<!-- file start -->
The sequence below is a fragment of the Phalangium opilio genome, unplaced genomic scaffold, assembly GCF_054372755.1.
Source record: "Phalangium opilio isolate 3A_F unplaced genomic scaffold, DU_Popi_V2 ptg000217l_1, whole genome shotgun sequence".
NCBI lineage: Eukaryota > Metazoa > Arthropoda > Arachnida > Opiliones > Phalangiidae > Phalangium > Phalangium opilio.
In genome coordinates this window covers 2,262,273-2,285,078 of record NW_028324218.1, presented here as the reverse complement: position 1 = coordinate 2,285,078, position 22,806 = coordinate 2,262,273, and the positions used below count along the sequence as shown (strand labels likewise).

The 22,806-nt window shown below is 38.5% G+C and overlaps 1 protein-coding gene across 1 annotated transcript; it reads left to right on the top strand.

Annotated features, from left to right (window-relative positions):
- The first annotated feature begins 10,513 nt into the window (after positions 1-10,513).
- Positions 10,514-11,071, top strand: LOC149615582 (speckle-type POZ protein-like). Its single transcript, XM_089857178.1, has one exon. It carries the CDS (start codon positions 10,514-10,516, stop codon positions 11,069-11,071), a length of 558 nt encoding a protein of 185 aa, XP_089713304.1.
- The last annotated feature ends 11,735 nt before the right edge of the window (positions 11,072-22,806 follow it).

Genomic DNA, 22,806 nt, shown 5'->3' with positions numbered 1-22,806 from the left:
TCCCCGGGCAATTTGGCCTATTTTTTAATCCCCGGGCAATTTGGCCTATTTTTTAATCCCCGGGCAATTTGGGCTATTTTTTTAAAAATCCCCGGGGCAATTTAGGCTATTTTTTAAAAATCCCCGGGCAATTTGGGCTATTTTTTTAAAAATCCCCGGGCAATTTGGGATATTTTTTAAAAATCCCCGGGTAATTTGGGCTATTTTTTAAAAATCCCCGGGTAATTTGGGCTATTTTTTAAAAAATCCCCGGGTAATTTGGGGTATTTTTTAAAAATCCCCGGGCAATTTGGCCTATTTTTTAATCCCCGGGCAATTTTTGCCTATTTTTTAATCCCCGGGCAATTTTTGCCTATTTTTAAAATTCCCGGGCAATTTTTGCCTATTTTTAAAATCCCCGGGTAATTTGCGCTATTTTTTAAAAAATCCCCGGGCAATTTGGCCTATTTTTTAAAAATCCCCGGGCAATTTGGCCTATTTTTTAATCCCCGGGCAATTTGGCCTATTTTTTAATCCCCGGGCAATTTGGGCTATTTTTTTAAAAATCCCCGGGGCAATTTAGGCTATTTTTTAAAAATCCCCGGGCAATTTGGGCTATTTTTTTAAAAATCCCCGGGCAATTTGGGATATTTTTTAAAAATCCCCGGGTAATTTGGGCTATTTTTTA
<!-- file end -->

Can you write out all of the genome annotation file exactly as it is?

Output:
The sequence below is a fragment of the Phalangium opilio genome, unplaced genomic scaffold, assembly GCF_054372755.1.
Source record: "Phalangium opilio isolate 3A_F unplaced genomic scaffold, DU_Popi_V2 ptg000217l_1, whole genome shotgun sequence".
NCBI lineage: Eukaryota > Metazoa > Arthropoda > Arachnida > Opiliones > Phalangiidae > Phalangium > Phalangium opilio.
In genome coordinates this window covers 2,262,273-2,285,078 of record NW_028324218.1, presented here as the reverse complement: position 1 = coordinate 2,285,078, position 22,806 = coordinate 2,262,273, and the positions used below count along the sequence as shown (strand labels likewise).

The 22,806-nt window shown below is 38.5% G+C and overlaps 1 protein-coding gene across 1 annotated transcript; it reads left to right on the top strand.

Annotated features, from left to right (window-relative positions):
- The first annotated feature begins 10,513 nt into the window (after positions 1-10,513).
- Positions 10,514-11,071, top strand: LOC149615582 (speckle-type POZ protein-like). Its single transcript, XM_089857178.1, has one exon. It carries the CDS (start codon positions 10,514-10,516, stop codon positions 11,069-11,071), a length of 558 nt encoding a protein of 185 aa, XP_089713304.1.
- The last annotated feature ends 11,735 nt before the right edge of the window (positions 11,072-22,806 follow it).

Genomic DNA, 22,806 nt, shown 5'->3' with positions numbered 1-22,806 from the left:
TCCCCGGGCAATTTGGCCTATTTTTTAATCCCCGGGCAATTTGGCCTATTTTTTAATCCCCGGGCAATTTGGGCTATTTTTTTAAAAATCCCCGGGGCAATTTAGGCTATTTTTTAAAAATCCCCGGGCAATTTGGGCTATTTTTTTAAAAATCCCCGGGCAATTTGGGATATTTTTTAAAAATCCCCGGGTAATTTGGGCTATTTTTTAAAAATCCCCGGGTAATTTGGGCTATTTTTTAAAAAATCCCCGGGTAATTTGGGGTATTTTTTAAAAATCCCCGGGCAATTTGGCCTATTTTTTAATCCCCGGGCAATTTTTGCCTATTTTTTAATCCCCGGGCAATTTTTGCCTATTTTTAAAATTCCCGGGCAATTTTTGCCTATTTTTAAAATCCCCGGGTAATTTGCGCTATTTTTTAAAAAATCCCCGGGCAATTTGGCCTATTTTTTAAAAATCCCCGGGCAATTTGGCCTATTTTTTAATCCCCGGGCAATTTGGCCTATTTTTTAATCCCCGGGCAATTTGGGCTATTTTTTTAAAAATCCCCGGGGCAATTTAGGCTATTTTTTAAAAATCCCCGGGCAATTTGGGCTATTTTTTTAAAAATCCCCGGGCAATTTGGGATATTTTTTAAAAATCCCCGGGTAATTTGGGCTATTTTTTA